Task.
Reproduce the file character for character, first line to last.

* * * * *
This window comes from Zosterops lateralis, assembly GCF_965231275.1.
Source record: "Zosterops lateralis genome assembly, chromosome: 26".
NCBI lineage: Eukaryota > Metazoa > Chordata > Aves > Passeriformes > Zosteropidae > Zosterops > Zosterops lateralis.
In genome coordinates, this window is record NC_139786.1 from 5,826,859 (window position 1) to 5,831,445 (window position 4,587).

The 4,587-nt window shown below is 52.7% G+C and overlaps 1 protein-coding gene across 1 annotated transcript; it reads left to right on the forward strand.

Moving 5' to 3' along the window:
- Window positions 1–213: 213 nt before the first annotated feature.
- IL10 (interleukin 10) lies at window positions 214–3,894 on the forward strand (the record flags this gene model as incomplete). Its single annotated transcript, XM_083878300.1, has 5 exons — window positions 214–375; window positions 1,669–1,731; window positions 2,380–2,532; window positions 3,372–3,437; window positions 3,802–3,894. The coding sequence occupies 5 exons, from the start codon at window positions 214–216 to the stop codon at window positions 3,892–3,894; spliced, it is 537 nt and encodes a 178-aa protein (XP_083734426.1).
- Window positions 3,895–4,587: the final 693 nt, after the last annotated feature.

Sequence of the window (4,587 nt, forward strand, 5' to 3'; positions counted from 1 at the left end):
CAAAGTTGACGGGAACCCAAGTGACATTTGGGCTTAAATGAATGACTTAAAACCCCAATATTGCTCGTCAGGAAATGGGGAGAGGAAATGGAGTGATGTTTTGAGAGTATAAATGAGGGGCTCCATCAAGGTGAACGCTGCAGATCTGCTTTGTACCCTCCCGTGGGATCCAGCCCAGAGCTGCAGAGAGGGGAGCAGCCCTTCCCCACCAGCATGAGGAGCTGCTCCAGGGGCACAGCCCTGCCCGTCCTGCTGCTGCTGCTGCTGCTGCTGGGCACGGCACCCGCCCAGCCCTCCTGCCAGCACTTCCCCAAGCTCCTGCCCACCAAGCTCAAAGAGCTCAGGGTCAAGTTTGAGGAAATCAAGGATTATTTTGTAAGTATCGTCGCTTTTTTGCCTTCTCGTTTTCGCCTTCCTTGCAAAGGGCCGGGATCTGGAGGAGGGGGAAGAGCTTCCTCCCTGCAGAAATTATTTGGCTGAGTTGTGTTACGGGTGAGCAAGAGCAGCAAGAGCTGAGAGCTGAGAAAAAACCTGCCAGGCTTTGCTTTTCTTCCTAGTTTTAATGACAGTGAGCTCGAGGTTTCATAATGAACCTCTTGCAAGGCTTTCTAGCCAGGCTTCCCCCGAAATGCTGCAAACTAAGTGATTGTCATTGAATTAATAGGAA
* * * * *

This window comes from Zosterops lateralis, assembly GCF_965231275.1.
Source record: "Zosterops lateralis genome assembly, chromosome: 26".
NCBI lineage: Eukaryota > Metazoa > Chordata > Aves > Passeriformes > Zosteropidae > Zosterops > Zosterops lateralis.
In genome coordinates, this window is record NC_139786.1 from 5,826,859 (window position 1) to 5,831,445 (window position 4,587).

The 4,587-nt window shown below is 52.7% G+C and overlaps 1 protein-coding gene across 1 annotated transcript; it reads left to right on the forward strand.

Moving 5' to 3' along the window:
- Window positions 1–213: 213 nt before the first annotated feature.
- IL10 (interleukin 10) lies at window positions 214–3,894 on the forward strand (the record flags this gene model as incomplete). Its single annotated transcript, XM_083878300.1, has 5 exons — window positions 214–375; window positions 1,669–1,731; window positions 2,380–2,532; window positions 3,372–3,437; window positions 3,802–3,894. The coding sequence occupies 5 exons, from the start codon at window positions 214–216 to the stop codon at window positions 3,892–3,894; spliced, it is 537 nt and encodes a 178-aa protein (XP_083734426.1).
- Window positions 3,895–4,587: the final 693 nt, after the last annotated feature.

Sequence of the window (4,587 nt, forward strand, 5' to 3'; positions counted from 1 at the left end):
CAAAGTTGACGGGAACCCAAGTGACATTTGGGCTTAAATGAATGACTTAAAACCCCAATATTGCTCGTCAGGAAATGGGGAGAGGAAATGGAGTGATGTTTTGAGAGTATAAATGAGGGGCTCCATCAAGGTGAACGCTGCAGATCTGCTTTGTACCCTCCCGTGGGATCCAGCCCAGAGCTGCAGAGAGGGGAGCAGCCCTTCCCCACCAGCATGAGGAGCTGCTCCAGGGGCACAGCCCTGCCCGTCCTGCTGCTGCTGCTGCTGCTGCTGGGCACGGCACCCGCCCAGCCCTCCTGCCAGCACTTCCCCAAGCTCCTGCCCACCAAGCTCAAAGAGCTCAGGGTCAAGTTTGAGGAAATCAAGGATTATTTTGTAAGTATCGTCGCTTTTTTGCCTTCTCGTTTTCGCCTTCCTTGCAAAGGGCCGGGATCTGGAGGAGGGGGAAGAGCTTCCTCCCTGCAGAAATTATTTGGCTGAGTTGTGTTACGGGTGAGCAAGAGCAGCAAGAGCTGAGAGCTGAGAAAAAACCTGCCAGGCTTTGCTTTTCTTCCTAGTTTTAATGACAGTGAGCTCGAGGTTTCATAATGAACCTCTTGCAAGGCTTTCTAGCCAGGCTTCCCCCGAAATGCTGCAAACTAAGTGATTGTCATTGAATTAATAGGAA